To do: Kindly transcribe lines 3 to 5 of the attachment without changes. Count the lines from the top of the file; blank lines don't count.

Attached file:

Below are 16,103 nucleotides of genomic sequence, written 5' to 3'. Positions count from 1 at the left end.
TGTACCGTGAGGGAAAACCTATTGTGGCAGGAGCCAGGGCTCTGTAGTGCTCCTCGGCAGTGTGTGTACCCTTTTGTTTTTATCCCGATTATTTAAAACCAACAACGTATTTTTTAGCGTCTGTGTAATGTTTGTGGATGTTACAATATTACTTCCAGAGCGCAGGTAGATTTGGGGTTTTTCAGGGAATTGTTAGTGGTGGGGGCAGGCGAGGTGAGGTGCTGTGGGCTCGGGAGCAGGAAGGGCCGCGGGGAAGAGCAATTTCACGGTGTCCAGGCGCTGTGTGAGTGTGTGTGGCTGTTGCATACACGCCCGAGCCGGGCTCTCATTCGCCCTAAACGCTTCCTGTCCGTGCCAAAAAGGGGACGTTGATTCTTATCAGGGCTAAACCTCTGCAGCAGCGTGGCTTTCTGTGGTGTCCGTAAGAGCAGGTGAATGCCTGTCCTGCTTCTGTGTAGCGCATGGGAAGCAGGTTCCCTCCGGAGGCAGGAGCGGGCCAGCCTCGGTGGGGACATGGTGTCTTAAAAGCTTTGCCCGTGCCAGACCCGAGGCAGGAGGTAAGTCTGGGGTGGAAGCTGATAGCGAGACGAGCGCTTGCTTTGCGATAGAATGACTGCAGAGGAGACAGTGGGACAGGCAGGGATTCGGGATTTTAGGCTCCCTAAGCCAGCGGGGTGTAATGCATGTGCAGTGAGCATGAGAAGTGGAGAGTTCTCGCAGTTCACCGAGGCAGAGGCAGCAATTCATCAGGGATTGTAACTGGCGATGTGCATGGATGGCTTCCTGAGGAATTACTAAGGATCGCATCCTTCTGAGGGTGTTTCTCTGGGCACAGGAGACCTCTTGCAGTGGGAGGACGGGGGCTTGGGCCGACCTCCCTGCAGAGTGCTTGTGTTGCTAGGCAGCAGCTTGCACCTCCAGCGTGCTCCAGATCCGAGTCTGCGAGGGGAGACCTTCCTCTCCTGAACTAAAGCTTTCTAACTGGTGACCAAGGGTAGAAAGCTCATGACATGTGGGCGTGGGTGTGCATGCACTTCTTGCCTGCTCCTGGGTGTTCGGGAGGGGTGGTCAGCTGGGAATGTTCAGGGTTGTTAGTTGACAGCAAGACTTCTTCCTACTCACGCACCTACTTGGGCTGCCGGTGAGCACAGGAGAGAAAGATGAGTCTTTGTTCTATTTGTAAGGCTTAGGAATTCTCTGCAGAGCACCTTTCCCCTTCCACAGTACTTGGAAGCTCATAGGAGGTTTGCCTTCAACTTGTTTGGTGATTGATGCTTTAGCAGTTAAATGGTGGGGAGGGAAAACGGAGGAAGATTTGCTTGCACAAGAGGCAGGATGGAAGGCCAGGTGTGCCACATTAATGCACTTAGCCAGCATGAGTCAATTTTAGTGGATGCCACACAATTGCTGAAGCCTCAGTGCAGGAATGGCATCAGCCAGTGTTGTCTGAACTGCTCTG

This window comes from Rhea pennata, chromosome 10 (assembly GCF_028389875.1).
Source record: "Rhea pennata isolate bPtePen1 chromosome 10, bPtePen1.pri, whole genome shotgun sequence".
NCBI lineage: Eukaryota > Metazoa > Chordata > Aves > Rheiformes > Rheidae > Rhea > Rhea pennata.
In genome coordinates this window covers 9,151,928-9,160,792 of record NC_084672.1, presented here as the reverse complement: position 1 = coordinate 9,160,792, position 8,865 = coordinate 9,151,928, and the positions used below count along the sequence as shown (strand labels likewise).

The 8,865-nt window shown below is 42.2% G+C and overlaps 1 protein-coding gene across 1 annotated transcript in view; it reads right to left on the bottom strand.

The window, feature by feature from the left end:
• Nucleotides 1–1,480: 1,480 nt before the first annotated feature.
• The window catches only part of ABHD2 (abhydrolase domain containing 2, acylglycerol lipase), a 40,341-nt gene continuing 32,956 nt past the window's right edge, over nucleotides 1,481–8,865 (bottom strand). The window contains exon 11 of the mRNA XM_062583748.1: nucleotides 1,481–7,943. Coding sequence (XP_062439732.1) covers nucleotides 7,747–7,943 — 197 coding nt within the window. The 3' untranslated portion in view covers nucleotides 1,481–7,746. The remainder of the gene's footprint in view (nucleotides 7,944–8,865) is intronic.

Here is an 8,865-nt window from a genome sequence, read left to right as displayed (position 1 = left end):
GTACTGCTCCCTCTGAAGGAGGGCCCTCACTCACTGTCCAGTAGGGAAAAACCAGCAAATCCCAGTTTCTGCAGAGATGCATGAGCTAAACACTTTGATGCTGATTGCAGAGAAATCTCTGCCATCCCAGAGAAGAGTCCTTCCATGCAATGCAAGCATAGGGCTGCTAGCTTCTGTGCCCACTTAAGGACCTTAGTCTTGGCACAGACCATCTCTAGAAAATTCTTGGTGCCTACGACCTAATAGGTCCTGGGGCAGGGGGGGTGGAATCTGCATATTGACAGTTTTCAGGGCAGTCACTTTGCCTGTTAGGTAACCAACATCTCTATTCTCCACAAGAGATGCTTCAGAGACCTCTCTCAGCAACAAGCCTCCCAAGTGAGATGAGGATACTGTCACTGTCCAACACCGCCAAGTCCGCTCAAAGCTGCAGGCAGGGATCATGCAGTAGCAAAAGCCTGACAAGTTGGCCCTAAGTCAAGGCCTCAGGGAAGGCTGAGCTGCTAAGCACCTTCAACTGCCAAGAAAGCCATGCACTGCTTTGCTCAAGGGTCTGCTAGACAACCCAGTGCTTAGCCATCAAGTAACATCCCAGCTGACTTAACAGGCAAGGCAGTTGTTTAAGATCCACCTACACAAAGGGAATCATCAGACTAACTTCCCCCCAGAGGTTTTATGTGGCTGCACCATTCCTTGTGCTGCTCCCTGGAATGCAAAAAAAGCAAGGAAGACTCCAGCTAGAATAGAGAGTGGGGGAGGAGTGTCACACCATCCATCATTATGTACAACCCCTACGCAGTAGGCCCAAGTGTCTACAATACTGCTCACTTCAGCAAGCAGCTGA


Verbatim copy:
This window comes from Rhea pennata, chromosome 10 (assembly GCF_028389875.1).
Source record: "Rhea pennata isolate bPtePen1 chromosome 10, bPtePen1.pri, whole genome shotgun sequence".
NCBI lineage: Eukaryota > Metazoa > Chordata > Aves > Rheiformes > Rheidae > Rhea > Rhea pennata.